Meryhathor

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Meryhathor or Meryt-Hathor, [2] was a pharaoh of the 10th Dynasty of Egypt, during the First Intermediate Period.

Pharaoh Title of Ancient Egyptian rulers

Pharaoh is the common title of the monarchs of ancient Egypt from the First Dynasty until the annexation of Egypt by the Roman Empire in 30 BCE, although the actual term "Pharaoh" was not used contemporaneously for a ruler until Merneptah, c. 1200 BCE. In the early dynasty, ancient Egyptian kings used to have up to three titles, the Horus, the Sedge and Bee (nswt-bjtj) name, and the Two Ladies (nbtj) name. The Golden Horus and nomen and prenomen titles were later added.

The Tenth Dynasty of ancient Egypt is often combined with the 7th, 8th, 9th and early 11th Dynasties under the group title First Intermediate Period.

First Intermediate Period of Egypt period in ancient Egyptian history after end of the Old Kingdom

The First Intermediate Period, often described as a "dark age" in ancient Egyptian history, spanned approximately one hundred and twenty-five years, from c. 2181–2055 BC, after the end of the Old Kingdom. It comprises the Seventh, Eighth, Ninth, Tenth, and part of the Eleventh Dynasties. Very little monumental evidence survives from this period, especially from the beginning of the era. The First Intermediate Period was a dynamic time where rule of Egypt was roughly equally divided between two competing power bases. One of those bases was at Heracleopolis in Lower Egypt, a city just south of the Faiyum region. The other was at Thebes in Upper Egypt. It is believed that during this time temples were pillaged and violated, artwork was vandalized, and the statues of kings were broken or destroyed as a result of the postulated political chaos. These two kingdoms would eventually come into conflict, leading to the conquest of the north by the Theban kings and the reunification of Egypt under a single ruler, Mentuhotep II, during the second part of the Eleventh Dynasty. This event marked the beginning of the Middle Kingdom of Egypt.

Identification

Regarded as the founder of the dynasty, Meryhathor should have begun his reign in c. 2130 BCE. [3] [2] His name is not mentioned in the Turin King List but Djehutynakht II, a nomarch of the Hare nome residing in Hermopolis, ordered an ink graffito mentioning Meryhathor in the alabaster quarries at Hatnub: this is so far the only attestation of this king. [4]

Turin King List ancient Egyptian manuscript

The Turin King List, also known as the Turin Royal Canon, is an ancient Egyptian hieratic papyrus thought to date from the reign of Pharaoh Ramesses II, now in the Museo Egizio in Turin. The papyrus is the most extensive list available of kings compiled by the ancient Egyptians, and is the basis for most chronology before the reign of Ramesses II.

A nomarch was a provincial governor in Ancient Egypt; the country was divided into 42 provinces, called nomes. A nomarch was the government official responsible for a nome.

Hare nome ancient Egyptian nome

The Hare nome, also called the Hermopolite nome was one of the 42 nomoi in ancient Egypt; more precisely, it was the 15th nome of Upper Egypt.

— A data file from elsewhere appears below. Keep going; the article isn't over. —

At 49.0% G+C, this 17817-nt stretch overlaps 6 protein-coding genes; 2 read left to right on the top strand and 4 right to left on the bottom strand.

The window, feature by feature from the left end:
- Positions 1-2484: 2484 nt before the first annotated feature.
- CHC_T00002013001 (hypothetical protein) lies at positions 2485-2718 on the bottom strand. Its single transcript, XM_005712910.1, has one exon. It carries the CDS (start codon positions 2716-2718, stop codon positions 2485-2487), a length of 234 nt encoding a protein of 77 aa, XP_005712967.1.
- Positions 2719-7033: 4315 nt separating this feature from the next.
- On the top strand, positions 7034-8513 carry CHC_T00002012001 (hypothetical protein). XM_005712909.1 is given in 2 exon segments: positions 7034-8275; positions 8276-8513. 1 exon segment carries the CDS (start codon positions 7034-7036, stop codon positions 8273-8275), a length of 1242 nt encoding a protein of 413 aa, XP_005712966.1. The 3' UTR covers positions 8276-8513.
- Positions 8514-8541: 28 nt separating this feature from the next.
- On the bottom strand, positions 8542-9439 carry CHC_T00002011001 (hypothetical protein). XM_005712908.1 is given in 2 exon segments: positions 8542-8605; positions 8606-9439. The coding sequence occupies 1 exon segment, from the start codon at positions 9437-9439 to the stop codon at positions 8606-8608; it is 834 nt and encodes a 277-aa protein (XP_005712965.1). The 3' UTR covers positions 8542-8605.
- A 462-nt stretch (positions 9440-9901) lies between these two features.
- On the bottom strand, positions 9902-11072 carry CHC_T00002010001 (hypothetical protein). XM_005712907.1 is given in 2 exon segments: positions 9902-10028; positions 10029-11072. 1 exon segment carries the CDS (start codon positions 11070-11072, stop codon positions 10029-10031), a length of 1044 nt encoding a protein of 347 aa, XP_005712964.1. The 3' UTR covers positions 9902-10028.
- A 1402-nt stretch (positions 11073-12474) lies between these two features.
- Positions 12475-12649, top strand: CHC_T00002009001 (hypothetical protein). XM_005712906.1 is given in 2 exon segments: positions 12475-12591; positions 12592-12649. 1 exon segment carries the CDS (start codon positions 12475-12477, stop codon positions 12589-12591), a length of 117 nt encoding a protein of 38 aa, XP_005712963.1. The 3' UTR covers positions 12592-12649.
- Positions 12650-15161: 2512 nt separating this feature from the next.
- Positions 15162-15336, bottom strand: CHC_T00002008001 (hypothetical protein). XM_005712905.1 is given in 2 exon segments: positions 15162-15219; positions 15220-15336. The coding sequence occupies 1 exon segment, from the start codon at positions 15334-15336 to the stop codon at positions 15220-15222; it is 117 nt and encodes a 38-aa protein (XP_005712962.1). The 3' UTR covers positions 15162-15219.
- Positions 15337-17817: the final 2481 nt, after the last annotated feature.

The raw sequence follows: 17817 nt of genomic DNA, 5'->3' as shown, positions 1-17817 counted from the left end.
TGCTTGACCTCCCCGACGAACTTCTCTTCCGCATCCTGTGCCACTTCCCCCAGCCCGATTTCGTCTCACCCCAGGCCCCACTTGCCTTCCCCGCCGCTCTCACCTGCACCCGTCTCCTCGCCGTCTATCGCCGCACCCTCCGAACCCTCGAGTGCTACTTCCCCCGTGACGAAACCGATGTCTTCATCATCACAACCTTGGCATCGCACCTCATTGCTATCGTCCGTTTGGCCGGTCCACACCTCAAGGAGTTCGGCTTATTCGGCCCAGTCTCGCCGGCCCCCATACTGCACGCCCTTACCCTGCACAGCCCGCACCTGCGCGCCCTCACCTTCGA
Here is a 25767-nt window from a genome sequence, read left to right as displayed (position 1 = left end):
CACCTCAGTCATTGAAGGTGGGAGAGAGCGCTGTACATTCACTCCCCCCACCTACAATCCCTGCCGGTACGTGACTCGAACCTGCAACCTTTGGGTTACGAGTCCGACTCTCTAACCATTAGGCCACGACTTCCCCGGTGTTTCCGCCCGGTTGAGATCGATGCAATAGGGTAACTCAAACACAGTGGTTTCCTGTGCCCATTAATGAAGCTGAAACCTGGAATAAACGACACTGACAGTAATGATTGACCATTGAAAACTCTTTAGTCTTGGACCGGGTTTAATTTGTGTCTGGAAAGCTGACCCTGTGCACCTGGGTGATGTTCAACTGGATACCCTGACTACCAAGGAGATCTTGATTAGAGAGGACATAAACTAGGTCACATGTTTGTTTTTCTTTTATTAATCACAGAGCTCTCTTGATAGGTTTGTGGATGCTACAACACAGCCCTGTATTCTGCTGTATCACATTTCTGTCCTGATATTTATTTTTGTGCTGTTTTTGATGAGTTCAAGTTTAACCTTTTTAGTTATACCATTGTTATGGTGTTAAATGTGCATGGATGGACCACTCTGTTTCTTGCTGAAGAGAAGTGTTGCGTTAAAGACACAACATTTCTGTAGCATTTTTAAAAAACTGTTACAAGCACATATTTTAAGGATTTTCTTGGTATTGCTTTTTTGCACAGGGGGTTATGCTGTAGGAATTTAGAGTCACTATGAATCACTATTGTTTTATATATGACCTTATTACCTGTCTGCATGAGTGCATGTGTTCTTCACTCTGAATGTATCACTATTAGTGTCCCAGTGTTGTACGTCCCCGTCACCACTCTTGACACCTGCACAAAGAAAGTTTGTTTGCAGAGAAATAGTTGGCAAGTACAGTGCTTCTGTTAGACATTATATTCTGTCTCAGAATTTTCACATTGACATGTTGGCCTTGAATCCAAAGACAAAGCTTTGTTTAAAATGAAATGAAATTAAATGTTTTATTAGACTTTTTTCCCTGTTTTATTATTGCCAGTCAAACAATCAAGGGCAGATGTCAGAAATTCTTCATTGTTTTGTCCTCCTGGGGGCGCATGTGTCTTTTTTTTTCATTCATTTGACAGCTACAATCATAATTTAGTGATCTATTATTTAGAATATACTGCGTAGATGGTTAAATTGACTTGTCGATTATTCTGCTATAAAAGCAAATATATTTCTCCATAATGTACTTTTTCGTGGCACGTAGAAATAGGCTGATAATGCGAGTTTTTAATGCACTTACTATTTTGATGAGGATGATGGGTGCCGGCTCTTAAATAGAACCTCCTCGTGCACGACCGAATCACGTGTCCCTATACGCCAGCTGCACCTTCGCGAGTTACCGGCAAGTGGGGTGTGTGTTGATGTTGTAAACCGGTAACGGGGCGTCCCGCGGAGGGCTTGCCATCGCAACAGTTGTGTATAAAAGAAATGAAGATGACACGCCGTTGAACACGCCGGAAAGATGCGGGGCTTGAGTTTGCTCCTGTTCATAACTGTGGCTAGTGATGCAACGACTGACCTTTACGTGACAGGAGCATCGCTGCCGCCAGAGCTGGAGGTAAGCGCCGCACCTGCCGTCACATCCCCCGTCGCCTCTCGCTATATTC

There is a dispute regarding his name: since the "Hathor" sign (C9 in Gardiner's sign list) is partially damaged, some authors such as Edward Brovarski [5] believe that the real name of this pharaoh could be Meryibre ("Beloved of the heart of Ra") which is somewhat closer to the Memphite tradition. Furthermore, some Egyptologists who support the alternative reading also combine this king with his successor Neferkare VIII; thus, it is not uncommon to find a pharaoh Neferkare-Meryibre as the founder of the 10th Dynasty. [6]

Hathor Egyptian goddess of love, joy, childbirth, heaven, music, and women.

Hathor was a major goddess in ancient Egyptian religion who played a wide variety of roles. As a sky deity, she was the mother or consort of the sky god Horus and the sun god Ra, both of whom were connected with kingship, and thus she was the symbolic mother of their earthly representatives, the pharaohs. She was one of several goddesses who acted as the Eye of Ra, Ra's feminine counterpart, and in this form she had a vengeful aspect that protected him from his enemies. Her beneficent side represented music, dance, joy, love, sexuality and maternal care, and she acted as the consort of several male deities and the mother of their sons. These two aspects of the goddess exemplified the Egyptian conception of femininity. Hathor crossed boundaries between worlds, helping deceased souls in the transition to the afterlife.

Gardiner's Sign List is a list of common Egyptian hieroglyphs compiled by Sir Alan Gardiner. It is considered a standard reference in the study of Ancient Egyptian hieroglyphs.

Ra ancient Egyptian solar deity

Ra or Re is the ancient Egyptian deity of the sun. By the Fifth Dynasty in the 25th and 24th centuries BC, he had become one of the most important gods in ancient Egyptian religion, identified primarily with the noon sun. Ra was believed to rule in all parts of the created world: the sky, the Earth, and the underworld. He was the god of the sun, order, kings, and the sky.

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References

  1. Rudolph Anthes, "Die Felseninschriften von Hatnub", Untersuchungen zur Geschichte und Altertumskunde Aegyptens 9 , Leipzig 1928, pl. VII.
  2. 1 2 Jean Vercoutter, L'Egypte jusq'à la fin du Nouvel Empire, in Pierre Lévêque, Le premieres civilisations, Paris, Presses Universitaires de France, 1987, p. 143.
  3. William C. Hayes, in The Cambridge Ancient History , vol 1, part 2, 1971 (2008), Cambridge University Press, ISBN   0-521-077915, p. 996.
  4. William C. Hayes, op. cit., p. 470.
  5. Royal Titulary of Mery... on Eglyphica.net (search in the Tenth Dynasty)
  6. Nicolas Grimal, A History of Ancient Egypt, Oxford, Blackwell Books, 1992, p. 141.